Impressionism in the Age of Industry: Monet, Pissarro and more, is on from February 16 until May 5.
When you stand in front of Monet painting, a rush of inexplicable nostalgia may rush over you. You’ll likely associate the small brush strokes with scenes of recreation and leisure, and you might long for the simplicity of everyday life in the late 1800s: a stroll through a garden, an alfresco lunch, a room full of ballet dancers at the Palais Garnier. Who among us would refuse a quick time-travelling vacation to turn-of-the-century Paris? From here, it all looks quite idyllic.
Impressionism, however, emerged during a period of tremendous change in France. Artists of this movement worked to depict everyday life—which means that alongside images of sunsets and seasides, they also depicted the grand innovations of industry and technology. Think “train tracks sliced through their landscapes; smokestacks dotted their horizons,” writes the Art Gallery of Ontario.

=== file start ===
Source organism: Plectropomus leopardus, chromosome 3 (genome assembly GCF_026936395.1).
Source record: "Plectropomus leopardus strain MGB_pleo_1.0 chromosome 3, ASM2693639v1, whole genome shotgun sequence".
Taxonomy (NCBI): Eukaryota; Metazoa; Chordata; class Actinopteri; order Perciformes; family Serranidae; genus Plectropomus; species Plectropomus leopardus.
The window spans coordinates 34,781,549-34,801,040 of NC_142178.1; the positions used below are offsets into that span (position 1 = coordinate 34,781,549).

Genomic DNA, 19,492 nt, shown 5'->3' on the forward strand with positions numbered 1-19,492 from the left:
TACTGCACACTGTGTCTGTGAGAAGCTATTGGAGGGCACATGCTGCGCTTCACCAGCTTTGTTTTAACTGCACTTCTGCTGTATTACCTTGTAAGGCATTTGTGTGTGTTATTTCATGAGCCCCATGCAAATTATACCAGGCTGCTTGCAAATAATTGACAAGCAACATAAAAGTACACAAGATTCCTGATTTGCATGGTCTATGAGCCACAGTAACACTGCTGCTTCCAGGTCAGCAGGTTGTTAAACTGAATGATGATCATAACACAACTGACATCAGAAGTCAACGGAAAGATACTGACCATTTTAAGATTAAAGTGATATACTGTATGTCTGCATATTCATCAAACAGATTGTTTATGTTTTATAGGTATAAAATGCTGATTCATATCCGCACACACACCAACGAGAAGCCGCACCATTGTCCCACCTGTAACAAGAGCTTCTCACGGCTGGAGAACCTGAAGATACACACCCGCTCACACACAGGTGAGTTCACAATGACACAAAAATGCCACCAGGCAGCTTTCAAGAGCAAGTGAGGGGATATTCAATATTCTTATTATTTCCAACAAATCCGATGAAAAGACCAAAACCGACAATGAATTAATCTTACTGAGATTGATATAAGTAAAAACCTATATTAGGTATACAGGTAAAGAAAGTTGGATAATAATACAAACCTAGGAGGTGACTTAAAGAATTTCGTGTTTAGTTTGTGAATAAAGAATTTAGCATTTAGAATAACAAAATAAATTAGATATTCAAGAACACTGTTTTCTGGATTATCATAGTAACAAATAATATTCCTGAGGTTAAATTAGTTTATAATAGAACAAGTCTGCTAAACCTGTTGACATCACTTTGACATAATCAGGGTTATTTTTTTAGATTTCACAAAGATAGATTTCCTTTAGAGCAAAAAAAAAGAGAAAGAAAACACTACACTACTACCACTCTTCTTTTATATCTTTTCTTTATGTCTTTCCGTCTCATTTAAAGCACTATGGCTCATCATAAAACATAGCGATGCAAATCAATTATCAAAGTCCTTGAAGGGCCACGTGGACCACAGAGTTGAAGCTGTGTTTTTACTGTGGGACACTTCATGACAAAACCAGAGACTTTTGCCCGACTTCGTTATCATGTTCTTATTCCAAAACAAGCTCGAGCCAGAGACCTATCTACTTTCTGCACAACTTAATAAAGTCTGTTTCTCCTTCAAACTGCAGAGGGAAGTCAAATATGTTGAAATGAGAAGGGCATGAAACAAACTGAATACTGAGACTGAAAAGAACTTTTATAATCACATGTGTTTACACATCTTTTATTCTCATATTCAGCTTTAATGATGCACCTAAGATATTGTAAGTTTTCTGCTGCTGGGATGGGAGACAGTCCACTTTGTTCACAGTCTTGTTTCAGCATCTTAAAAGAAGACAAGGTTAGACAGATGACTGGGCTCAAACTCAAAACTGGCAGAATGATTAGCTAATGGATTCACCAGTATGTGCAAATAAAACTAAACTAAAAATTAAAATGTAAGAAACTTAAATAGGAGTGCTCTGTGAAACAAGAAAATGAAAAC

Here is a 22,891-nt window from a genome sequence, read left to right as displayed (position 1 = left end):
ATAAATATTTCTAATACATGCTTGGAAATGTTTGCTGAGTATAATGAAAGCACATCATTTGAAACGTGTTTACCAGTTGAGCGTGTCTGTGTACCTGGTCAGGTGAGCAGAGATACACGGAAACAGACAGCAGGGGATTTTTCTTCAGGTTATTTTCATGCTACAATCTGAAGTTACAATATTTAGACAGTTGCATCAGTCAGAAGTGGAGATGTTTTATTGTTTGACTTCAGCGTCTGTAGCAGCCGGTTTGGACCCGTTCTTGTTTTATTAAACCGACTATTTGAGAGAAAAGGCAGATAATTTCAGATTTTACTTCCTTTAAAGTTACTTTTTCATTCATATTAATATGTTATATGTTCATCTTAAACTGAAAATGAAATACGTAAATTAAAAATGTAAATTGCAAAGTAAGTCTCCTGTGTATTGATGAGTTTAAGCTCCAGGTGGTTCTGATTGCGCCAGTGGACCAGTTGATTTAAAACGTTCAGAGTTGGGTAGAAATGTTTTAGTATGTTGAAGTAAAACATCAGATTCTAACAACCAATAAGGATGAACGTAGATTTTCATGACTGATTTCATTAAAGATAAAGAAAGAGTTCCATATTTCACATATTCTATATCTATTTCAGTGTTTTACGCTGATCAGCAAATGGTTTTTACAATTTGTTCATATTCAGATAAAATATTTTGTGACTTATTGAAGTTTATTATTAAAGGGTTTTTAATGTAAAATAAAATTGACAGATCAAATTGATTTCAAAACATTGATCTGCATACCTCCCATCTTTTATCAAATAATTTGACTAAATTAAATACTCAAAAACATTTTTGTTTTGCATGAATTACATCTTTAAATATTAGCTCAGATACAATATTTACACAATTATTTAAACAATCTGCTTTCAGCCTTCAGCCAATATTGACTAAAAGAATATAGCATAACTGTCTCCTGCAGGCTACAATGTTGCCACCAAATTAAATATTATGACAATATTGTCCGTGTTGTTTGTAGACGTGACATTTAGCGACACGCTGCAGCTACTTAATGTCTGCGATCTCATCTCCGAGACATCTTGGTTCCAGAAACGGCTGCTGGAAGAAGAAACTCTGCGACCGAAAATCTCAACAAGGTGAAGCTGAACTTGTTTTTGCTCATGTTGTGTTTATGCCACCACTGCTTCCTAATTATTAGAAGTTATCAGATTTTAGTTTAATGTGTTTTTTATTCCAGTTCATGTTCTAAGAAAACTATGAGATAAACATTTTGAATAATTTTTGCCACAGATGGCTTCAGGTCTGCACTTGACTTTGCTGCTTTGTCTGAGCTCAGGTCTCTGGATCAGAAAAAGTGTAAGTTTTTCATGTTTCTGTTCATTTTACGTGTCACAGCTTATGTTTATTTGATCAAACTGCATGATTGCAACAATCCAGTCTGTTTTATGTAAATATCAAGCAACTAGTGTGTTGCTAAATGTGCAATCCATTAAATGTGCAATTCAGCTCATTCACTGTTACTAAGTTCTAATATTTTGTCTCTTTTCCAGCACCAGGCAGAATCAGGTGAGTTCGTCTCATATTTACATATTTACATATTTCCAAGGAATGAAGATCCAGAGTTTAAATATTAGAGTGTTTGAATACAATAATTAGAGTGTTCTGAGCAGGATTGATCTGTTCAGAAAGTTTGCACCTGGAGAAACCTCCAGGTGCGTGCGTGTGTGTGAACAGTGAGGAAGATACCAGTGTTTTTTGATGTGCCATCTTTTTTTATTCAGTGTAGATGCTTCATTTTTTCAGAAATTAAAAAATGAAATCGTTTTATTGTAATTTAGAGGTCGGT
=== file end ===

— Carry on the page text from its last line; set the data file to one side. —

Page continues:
Impressionism in the Age of Industry: Monet, Pissarro and more, on at the AGO from February 16 until May 5, looks at how Impressionists captured the whirlwind of technological progress that happened in this period. The special exhibition brings masterpieces from around the world to the AGO, including over 120 paintings, sculptures, drawings, prints, photographs and film by artists such as Edgar Degas, Claude Monet and Camille Pissarro. “Bringing these works together will offer a new perspective on Impressionism, which is more often associated with leisure activities and sunny landscapes,” says Caroline Shields, the AGO’s Assistant Curator, European Art. “These artists were equally fascinated by the modernity of industry. Their art celebrates the changes occurring around them and the people who made it all happen.”